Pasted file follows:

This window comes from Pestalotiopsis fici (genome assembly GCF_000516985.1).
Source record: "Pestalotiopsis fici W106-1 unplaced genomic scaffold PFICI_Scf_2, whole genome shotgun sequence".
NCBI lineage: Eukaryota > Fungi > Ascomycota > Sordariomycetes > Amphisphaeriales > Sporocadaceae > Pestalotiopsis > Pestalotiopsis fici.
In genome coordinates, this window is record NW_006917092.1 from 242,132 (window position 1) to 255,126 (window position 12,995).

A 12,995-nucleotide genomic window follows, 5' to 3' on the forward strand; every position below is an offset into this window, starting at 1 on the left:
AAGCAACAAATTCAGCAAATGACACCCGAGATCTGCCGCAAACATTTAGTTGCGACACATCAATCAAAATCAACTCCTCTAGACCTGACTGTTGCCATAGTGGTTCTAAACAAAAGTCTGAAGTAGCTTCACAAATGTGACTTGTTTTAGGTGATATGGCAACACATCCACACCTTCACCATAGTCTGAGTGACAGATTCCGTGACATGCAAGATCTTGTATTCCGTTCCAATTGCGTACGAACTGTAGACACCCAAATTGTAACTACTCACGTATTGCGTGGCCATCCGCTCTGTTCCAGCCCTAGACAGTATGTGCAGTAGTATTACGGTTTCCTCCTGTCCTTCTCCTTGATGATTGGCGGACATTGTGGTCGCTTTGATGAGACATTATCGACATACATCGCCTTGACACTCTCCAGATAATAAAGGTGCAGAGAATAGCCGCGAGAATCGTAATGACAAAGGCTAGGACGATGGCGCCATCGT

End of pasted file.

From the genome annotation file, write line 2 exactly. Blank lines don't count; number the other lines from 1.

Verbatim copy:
Source record: "Pestalotiopsis fici W106-1 unplaced genomic scaffold PFICI_Scf_2, whole genome shotgun sequence".